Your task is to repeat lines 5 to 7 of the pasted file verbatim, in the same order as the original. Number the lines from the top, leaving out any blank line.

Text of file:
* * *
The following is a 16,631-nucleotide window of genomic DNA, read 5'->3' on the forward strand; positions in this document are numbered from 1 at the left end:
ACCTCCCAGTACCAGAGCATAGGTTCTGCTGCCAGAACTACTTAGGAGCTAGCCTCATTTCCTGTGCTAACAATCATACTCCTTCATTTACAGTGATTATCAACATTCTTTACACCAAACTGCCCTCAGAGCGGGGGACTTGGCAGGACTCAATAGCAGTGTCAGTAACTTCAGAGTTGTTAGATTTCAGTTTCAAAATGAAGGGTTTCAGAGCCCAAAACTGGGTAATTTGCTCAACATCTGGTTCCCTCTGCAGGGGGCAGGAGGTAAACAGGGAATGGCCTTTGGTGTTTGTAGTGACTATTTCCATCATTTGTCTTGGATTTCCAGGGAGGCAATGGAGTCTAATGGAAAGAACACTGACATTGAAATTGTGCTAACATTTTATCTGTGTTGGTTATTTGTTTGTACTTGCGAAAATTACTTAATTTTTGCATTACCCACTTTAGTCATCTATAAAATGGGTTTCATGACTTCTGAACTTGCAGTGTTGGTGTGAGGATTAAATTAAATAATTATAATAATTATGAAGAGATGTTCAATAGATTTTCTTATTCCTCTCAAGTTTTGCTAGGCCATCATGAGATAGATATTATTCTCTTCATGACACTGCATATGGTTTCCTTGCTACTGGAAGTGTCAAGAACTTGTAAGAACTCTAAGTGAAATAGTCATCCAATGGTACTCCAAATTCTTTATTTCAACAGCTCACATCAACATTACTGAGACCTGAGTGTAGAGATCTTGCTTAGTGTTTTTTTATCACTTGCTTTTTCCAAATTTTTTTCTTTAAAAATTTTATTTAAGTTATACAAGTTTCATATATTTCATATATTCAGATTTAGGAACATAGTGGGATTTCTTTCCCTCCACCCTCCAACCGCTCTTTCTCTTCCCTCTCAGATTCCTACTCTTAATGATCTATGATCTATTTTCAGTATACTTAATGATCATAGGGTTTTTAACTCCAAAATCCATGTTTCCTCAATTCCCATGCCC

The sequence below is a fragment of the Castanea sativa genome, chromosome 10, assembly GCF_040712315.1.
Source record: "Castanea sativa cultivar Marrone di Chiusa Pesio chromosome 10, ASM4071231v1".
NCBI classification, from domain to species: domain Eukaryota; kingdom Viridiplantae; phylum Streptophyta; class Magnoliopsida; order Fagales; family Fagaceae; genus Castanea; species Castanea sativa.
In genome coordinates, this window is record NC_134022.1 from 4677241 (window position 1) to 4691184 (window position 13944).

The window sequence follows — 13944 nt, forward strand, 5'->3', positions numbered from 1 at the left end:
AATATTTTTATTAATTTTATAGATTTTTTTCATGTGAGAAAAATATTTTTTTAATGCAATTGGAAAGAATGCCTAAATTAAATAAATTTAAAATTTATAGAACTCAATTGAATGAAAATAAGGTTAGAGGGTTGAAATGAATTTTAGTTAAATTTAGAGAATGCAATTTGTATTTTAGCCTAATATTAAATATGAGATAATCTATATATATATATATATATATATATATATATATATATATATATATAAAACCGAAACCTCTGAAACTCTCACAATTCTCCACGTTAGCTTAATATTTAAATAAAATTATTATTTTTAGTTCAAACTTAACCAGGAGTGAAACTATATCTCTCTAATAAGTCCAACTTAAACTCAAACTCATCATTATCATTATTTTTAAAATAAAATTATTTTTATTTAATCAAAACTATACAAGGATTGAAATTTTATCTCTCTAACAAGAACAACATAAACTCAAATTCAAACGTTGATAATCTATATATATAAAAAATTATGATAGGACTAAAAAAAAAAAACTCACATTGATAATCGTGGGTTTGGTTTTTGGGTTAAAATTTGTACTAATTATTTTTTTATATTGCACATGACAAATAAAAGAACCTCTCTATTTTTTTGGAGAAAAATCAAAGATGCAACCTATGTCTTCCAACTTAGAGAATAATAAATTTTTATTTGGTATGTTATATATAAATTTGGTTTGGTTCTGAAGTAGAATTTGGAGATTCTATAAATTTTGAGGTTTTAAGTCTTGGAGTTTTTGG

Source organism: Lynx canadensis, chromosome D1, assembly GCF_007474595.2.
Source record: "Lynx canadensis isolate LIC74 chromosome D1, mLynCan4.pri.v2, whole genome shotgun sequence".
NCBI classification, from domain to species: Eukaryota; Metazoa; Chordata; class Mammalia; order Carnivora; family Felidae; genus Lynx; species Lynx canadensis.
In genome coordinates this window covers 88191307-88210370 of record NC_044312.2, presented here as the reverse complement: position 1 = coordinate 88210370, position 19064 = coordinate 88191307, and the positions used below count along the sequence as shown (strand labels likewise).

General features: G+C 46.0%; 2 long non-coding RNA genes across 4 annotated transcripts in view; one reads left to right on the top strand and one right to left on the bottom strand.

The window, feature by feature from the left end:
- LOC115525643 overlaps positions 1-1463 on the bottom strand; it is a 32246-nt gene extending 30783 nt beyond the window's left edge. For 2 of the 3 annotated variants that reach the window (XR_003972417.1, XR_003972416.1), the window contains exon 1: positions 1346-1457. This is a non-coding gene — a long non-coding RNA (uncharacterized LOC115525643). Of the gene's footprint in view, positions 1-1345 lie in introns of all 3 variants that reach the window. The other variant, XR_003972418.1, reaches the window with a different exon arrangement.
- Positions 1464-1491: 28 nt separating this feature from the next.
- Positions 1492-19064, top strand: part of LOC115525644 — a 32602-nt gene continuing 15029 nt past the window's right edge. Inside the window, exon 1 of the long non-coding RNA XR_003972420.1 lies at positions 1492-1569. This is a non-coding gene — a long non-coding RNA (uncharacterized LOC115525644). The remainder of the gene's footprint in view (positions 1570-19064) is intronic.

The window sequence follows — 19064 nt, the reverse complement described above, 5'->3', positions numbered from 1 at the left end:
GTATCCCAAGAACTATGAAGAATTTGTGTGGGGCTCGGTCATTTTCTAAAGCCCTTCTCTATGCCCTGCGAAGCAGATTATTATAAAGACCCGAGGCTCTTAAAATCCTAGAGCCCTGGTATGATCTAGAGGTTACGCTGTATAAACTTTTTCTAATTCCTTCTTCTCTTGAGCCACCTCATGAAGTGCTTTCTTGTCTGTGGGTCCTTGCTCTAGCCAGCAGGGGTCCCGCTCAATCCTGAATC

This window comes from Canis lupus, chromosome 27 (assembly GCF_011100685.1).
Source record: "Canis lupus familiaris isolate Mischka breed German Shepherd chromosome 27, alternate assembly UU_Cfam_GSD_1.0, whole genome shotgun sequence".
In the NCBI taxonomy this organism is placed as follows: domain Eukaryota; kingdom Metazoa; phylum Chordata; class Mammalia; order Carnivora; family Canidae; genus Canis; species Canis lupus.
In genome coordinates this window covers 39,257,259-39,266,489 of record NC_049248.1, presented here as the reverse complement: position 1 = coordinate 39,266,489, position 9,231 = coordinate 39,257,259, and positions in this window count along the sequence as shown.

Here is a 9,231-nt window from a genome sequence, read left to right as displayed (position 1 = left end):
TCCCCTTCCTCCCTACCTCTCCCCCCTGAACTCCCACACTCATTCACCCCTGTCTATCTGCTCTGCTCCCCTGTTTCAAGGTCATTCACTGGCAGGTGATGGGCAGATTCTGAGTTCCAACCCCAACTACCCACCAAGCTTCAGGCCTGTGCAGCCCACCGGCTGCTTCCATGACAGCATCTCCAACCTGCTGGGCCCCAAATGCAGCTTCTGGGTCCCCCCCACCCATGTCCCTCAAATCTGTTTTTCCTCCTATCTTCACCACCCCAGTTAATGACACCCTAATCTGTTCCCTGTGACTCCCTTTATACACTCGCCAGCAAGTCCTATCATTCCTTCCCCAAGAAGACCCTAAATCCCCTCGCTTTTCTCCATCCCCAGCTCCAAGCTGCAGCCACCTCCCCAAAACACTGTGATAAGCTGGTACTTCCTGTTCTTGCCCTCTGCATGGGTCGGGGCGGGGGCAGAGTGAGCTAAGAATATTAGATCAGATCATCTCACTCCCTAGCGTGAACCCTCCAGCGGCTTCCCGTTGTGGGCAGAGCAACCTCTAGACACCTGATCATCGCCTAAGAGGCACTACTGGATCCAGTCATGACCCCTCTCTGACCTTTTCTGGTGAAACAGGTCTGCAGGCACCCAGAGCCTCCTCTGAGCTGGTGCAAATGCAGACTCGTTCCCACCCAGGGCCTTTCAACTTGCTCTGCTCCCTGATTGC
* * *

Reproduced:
NCBI classification, from domain to species: domain Eukaryota; kingdom Viridiplantae; phylum Streptophyta; class Magnoliopsida; order Fagales; family Fagaceae; genus Castanea; species Castanea sativa.
In genome coordinates, this window is record NC_134022.1 from 4677241 (window position 1) to 4691184 (window position 13944).

The window sequence follows — 13944 nt, forward strand, 5'->3', positions numbered from 1 at the left end: